FARMINGTON — The Board of Selectmen is backing Sen. Tom Saviello, R-Wilton, in pursuing additional benefits from Central Maine Power Co. as compensation for a proposed power line from Quebec to Massachusetts that would run through six communities in Franklin County.

“We are going to house in Franklin County 20 miles of this power line,” Saviello said during the selectmen meeting Tuesday night. “You’ve been promised property tax revenue, which you do need. They’ve promised jobs, and I don’t know if that’s real. I’m trying to figure that out.”

Saviello has been critical of a lack of benefits in the project.

On Tuesday, he said he is hoping to further a conversation with the company seeking to add more benefits to communities for hosting the power line, including improvements to broadband internet and cellphone service and economic development.

Farmington has been promised $458,000 in new property tax revenue from the project, something selectmen said they don’t want to jeopardize.

“I want to make sure we’re doing this for the right reasons,” Selectman Michael Fogg said. “If it’s financial help for Franklin County, obviously I’m all for that. But if taking on this project is simply because CMP didn’t offer us what Northern Pass or the one in Vermont did, then that’s not a reason the project shouldn’t go through. I’m uncomfortable with that.”

CMP was selected recently by Massachusetts after consideration of bids from two companies in Vermont and New Hampshire, where the project was awarded originally but failed to pass the evaluation of a state committee.

Saviello, who said he has received affirmations from Franklin County commissioners and selectmen in Wilton to continue discussions with CMP, said if the conversation goes nowhere, he won’t stand in the way of the project.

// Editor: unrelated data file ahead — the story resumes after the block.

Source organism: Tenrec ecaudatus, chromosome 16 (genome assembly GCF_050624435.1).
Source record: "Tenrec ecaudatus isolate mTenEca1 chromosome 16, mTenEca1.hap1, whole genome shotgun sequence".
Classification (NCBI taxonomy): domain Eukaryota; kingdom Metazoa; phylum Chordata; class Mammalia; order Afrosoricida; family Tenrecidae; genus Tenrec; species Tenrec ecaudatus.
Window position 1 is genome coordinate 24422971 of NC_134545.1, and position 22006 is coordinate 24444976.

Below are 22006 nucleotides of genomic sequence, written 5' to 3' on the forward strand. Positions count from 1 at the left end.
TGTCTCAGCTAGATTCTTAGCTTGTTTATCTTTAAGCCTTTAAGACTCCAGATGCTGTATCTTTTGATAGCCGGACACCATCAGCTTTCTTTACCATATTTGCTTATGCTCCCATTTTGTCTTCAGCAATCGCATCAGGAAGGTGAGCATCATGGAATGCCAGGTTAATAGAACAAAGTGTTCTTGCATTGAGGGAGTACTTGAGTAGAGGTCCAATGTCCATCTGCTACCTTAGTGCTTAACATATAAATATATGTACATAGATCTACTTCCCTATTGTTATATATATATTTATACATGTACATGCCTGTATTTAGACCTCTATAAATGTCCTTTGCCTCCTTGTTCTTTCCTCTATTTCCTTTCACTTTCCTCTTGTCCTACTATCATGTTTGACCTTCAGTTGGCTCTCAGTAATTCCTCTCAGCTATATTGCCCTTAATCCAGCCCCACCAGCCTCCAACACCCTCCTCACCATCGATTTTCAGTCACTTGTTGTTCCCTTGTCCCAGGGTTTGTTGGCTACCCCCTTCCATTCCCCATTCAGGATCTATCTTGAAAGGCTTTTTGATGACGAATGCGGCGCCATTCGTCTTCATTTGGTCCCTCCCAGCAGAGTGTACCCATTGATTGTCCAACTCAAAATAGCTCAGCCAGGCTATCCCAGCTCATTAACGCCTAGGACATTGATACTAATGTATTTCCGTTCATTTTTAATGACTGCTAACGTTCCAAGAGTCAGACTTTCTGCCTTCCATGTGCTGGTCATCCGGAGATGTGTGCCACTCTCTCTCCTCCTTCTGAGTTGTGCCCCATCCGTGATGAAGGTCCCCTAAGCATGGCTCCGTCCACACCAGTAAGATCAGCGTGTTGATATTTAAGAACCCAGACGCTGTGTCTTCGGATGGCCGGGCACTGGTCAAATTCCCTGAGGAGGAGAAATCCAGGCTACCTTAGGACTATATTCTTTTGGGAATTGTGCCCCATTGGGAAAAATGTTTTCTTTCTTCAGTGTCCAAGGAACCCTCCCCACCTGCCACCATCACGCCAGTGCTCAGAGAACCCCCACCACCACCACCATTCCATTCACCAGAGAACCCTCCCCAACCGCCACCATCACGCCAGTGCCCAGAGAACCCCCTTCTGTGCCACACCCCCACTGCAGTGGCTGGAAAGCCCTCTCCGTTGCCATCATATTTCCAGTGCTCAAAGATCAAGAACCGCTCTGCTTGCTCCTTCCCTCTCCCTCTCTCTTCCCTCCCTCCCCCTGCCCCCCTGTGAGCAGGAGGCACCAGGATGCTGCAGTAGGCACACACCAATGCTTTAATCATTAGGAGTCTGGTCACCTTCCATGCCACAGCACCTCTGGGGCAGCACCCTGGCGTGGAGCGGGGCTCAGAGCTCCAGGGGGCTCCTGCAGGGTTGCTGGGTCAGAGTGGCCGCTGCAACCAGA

“I’m just trying to make it so we benefit at the end of the day,” he said. “If we don’t, and you’re OK with that, I’m OK with it. I just want you to have all the information and be a part of the conversation since you didn’t have the information to start with.”

A public session with CMP is planned for July 16 at Mt. Blue High School, where residents and selectmen from Franklin County will be able to ask questions of CMP officials and hear their pitch on the project, Saviello said.

“I’m comfortable with the things talked about — trying to expand broadband, the economic development,” Chairman of the Board of Selectmen Josh Bell said. “It sounds like you haven’t said anything that should be cause for concern.”

In other action Tuesday night, the board approved a liquor license for a new restaurant, The Farmington D, that will replace Boivin’s Harvest House at 367 Wilton Road. Owner Rachel Jackson said she plans to open the restaurant in August.

Town Manager Richard Davis also brought up concerns about a 25 percent rate increase at the Farmington Village Corp., the local water district; and an appeal on property tax valuation from the Farmington Walmart.

Davis said Walmart is seeking to have its property tax valuation brought down from $12.3 million to $10 million, which would reduce the store’s taxes by about $46,000. He said the store did not give a reason for the request, which will be heard by the board of assessors July 9.

“It’s just their business practice,” Davis said. “It’s what they do. So far they haven’t presented any information that clearly justifies it.”

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